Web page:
Buatista v Gutkowski Estate 2023 BCSC 1485 is a favorable plaintiff’s case where an infant son was abandoned by his mother and raised by extended family members in the Philippines after his mother moved to Canada.
The mother had little to do with her son and he first met her at age 7. She provided some financial support, but the court was suspicious that it had been adequate.
They met in 2018, and had an argument about her financial support of her niece. The deceased never spoke to her son again and he produced evidence of many unanswered text messagesto his late mother.
The deceased had left her only child, 25% of a $900,000 estate, with the residual 75% going to her niece and sister.
The court varied the will, to instead provide 60% to the abandoned adult child, and 20% each to her sister and niece.
The leading authority on wills variation in British Columbia, albeit decided under an earlier statute, is Tataryn v. Tataryn Estate,  2 S.C.R. 807, 1994 CanLII 51. The provision considered in Tataryn is worded slightly different than s. 60 of WESA, but the concepts are the same: Scurek v. Scurek, 2021 BCCA 178 at para. 7.
 In Tataryn, the Supreme Court of Canada said that a court has broad discretion to make orders that are just and equitable in the specific circumstances of the case, and in light of contemporary standards. The statute must be read in light of modern values and expectations in a search for contemporary justice: Tataryn at 814–816.
Dunsdon v. Dunsdon, 2012 BCSC 1274, in cases decided after Tataryn, courts have considered a number of factors as informing the existence and strength of a testator’s moral duty to independent adult children. The same considerations are also relevant to determining what constitutes adequate, just, and equitable provision in the circumstances of the case: paras. 131, 134.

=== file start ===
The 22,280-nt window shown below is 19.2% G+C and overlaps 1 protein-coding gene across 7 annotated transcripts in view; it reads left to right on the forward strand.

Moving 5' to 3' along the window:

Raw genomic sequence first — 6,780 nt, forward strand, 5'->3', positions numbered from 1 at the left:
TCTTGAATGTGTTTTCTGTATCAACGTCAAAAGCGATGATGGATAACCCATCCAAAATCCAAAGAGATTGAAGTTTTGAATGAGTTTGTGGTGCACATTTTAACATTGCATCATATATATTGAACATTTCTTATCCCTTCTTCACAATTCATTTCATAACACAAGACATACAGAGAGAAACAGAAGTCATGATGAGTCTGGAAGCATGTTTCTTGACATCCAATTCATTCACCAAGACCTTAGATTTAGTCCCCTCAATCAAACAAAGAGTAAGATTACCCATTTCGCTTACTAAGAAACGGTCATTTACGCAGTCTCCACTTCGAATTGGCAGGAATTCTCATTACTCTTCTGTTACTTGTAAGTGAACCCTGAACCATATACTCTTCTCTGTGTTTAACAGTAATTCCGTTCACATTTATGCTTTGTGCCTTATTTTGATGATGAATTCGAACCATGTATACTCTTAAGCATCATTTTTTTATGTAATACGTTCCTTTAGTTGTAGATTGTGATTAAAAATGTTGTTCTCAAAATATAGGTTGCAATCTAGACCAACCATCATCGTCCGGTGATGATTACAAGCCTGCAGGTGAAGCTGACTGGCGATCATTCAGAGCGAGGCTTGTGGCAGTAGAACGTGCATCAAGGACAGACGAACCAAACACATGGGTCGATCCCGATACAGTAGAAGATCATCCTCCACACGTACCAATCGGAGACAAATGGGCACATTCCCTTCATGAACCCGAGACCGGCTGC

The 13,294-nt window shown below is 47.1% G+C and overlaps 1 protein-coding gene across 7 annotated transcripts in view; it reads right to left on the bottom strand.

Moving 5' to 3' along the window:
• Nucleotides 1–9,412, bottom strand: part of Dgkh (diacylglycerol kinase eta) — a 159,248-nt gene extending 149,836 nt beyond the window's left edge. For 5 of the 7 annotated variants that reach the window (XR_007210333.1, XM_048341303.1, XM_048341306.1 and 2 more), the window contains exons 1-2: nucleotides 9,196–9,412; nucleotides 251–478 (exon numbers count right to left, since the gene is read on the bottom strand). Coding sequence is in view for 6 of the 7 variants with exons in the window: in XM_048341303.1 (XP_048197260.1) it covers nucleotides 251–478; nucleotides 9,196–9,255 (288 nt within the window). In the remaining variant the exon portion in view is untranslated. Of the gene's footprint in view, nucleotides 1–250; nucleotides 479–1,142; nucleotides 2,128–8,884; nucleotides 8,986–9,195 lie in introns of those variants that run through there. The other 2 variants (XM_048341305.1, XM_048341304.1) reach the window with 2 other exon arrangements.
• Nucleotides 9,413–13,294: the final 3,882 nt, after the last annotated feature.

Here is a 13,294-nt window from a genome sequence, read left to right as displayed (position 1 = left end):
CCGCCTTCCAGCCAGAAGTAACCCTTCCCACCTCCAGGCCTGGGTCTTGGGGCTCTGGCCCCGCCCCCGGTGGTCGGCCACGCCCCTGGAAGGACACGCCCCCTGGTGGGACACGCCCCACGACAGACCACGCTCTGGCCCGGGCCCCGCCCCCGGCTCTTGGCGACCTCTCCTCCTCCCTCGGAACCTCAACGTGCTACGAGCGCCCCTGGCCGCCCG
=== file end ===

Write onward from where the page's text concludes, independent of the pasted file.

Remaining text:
The factors were set out at para. 134 and include:
· relationship between the testator and claimant, including abandonment, neglect, and estrangement by one or the other;
· size of the estate;
· contributions by the claimant;
· reasonably held expectations of the claimant;
· standard of living of the testator and claimant;
· gifts and benefits made by the testator outside the will;
· testator’s reasons for disinheriting;
· financial need and other personal circumstances, including disability, of the claimant;
· misconduct or poor character of the claimant;
· competing claimants and other beneficiaries.
In McBride v. Voth, 2010 BCSC 443, Ballance J. wrote:
“The modern judicial trend indicates that the court will enquire into the role played by the testator in the estrangement or relationship breakdown, and where it is seen to be largely the fault of or at the insistence of a testator, it will likely not negate a testator’s moral duty, and may even enhance it. The weight of the authorities also indicates that the court may discern a moral duty as a means of rectifying the testator’s childhood neglect of the children”